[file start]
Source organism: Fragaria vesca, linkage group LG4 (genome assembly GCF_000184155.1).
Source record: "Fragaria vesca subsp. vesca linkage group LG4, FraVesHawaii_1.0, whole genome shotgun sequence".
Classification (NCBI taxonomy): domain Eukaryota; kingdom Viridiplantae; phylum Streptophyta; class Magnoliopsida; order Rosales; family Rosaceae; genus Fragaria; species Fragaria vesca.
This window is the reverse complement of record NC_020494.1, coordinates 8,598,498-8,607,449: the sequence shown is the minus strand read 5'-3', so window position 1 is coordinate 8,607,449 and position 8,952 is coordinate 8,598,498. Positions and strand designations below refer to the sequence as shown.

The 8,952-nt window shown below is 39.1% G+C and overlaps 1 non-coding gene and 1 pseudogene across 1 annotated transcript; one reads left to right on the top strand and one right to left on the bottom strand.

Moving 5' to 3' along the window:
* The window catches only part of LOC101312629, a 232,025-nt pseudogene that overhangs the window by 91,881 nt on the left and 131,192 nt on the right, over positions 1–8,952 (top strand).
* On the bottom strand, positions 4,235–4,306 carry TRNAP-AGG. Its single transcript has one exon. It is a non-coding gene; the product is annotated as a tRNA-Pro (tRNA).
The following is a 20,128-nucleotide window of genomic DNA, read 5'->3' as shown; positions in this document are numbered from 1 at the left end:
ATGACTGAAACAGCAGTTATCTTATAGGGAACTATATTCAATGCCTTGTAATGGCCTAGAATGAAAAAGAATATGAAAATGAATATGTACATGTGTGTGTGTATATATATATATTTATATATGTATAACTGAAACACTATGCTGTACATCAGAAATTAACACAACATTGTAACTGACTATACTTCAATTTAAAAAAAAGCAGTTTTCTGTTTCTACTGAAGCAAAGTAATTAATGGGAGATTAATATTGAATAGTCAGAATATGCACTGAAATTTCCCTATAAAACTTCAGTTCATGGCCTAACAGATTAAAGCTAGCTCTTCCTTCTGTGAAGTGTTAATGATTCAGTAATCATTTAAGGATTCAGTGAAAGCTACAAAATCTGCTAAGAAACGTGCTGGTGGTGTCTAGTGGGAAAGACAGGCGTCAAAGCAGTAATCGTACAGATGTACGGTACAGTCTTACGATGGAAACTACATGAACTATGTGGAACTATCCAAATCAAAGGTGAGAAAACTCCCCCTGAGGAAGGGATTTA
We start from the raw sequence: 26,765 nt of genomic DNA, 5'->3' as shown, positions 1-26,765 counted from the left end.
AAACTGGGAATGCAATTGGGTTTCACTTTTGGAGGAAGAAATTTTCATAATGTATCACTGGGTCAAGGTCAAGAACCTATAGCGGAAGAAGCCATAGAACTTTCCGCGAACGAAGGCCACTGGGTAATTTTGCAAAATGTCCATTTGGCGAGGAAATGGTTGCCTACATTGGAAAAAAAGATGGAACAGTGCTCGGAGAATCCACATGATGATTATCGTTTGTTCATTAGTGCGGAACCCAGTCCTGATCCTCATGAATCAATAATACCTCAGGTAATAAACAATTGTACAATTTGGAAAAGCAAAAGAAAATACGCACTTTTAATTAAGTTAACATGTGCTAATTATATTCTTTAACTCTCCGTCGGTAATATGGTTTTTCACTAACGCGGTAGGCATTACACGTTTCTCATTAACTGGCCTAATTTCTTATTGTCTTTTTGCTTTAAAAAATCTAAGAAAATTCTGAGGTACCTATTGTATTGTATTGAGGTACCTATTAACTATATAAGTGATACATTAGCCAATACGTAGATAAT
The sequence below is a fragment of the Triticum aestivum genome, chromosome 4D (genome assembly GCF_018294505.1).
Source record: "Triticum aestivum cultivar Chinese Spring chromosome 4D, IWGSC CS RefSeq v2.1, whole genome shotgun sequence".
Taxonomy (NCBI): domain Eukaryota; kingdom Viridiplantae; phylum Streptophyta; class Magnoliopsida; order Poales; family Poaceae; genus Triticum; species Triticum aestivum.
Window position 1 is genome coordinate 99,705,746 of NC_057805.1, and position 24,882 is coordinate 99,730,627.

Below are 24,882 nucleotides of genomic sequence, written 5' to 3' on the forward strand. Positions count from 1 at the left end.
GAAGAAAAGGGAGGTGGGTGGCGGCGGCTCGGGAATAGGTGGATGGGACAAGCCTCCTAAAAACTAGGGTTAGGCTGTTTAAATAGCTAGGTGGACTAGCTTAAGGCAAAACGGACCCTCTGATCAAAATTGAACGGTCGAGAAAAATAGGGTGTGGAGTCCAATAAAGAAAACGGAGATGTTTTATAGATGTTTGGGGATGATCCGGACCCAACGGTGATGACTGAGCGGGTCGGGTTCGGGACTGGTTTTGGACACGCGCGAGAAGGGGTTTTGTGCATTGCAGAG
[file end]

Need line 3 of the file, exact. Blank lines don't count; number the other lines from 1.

Classification (NCBI taxonomy): domain Eukaryota; kingdom Viridiplantae; phylum Streptophyta; class Magnoliopsida; order Rosales; family Rosaceae; genus Fragaria; species Fragaria vesca.